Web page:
You can only get the sides of the tires, which some people don't like because it leaves a little dark side, with a usually lighter color around the tread, this might not look the best, but isn't avoidable. Most good products work fine if you get them just to the edge of the tire. Then after driving around for a little bit it will usually settle and leave a nice gradient of darkness. There is still a color difference, but it's not as noticible.

Finally, here are the results. The pics didn't come out to well, (a lighting thing i think) but here is one. I'll get some more tomorrow in the afternoon.



If anyone actually read all this, i hope it was of help. If you think it's crazy that i can type this much just on doing your tires, just wait till i cover washing, drying, waxing, polishing, buffing and so on.
 

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1993 Triple Black Allante
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Looks like you can teach an old dog new tricks. Do you know of anything to reduce the amount of brake dust that stick to the wheels. I seem to have plenty of build up in the alloy wheels on my 4Runner. I know the problems is the wear of the pads, but is there something that I can put on the wheels to make the dust not stick as much.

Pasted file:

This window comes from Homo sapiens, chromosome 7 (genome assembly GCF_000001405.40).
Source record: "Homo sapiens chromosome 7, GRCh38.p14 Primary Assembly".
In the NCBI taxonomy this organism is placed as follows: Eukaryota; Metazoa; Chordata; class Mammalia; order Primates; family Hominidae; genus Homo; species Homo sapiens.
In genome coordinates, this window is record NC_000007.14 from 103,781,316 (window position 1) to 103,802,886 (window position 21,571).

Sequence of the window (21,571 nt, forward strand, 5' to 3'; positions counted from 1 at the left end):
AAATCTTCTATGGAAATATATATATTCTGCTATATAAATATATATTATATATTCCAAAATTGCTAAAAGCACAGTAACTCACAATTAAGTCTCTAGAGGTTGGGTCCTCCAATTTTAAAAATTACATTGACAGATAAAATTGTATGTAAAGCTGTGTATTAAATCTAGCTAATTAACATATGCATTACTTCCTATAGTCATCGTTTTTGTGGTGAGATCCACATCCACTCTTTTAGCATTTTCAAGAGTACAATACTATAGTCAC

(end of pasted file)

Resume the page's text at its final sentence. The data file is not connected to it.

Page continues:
Thanks for the information Dr. Jones!
 

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looks very good. I love to see these step by step tech articles

BTW the tire looks a lil bit low :)
 

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Discussion Starter #4
Allante North * said:
Looks like you can teach an old dog new tricks. Do you know of anything to reduce the amount of brake dust that stick to the wheels. I seem to have plenty of build up in the alloy wheels on my 4Runner. I know the problems is the wear of the pads, but is there something that I can put on the wheels to make the dust not stick as much.

Thanks for the information Dr. Jones!
There are some products that work well. Do you know of the wheels are clear coated? There is an acrylic sealent called Klasse that works great on wheels. It has a melting point of something insance ~400 degrees celcius. This means that the hot break particles don't burn themself into the finish, but rather just stick on top. There isn't anything you can really do on the ammount of dust that collects, (other than don't break as much, but then you might have other problems). But using something like klassee will make it a lot easier to deal with. All you have to do is spray them with the hose, and if that doesn't do the full trick, just wipe a rag over them. If you do that each time you wash your car they will stay looking clean.
 

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2005 CTS-V, 1994 Infiniti Q45
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I have found that window cleaner works pretty good, if you dont have some serious buildup. I like to use regular car wash stuff, and brush it on. Then after letting it sit pressure washing seems to do fine for me. Usually, i dont let it get that bad, and some are beyond repair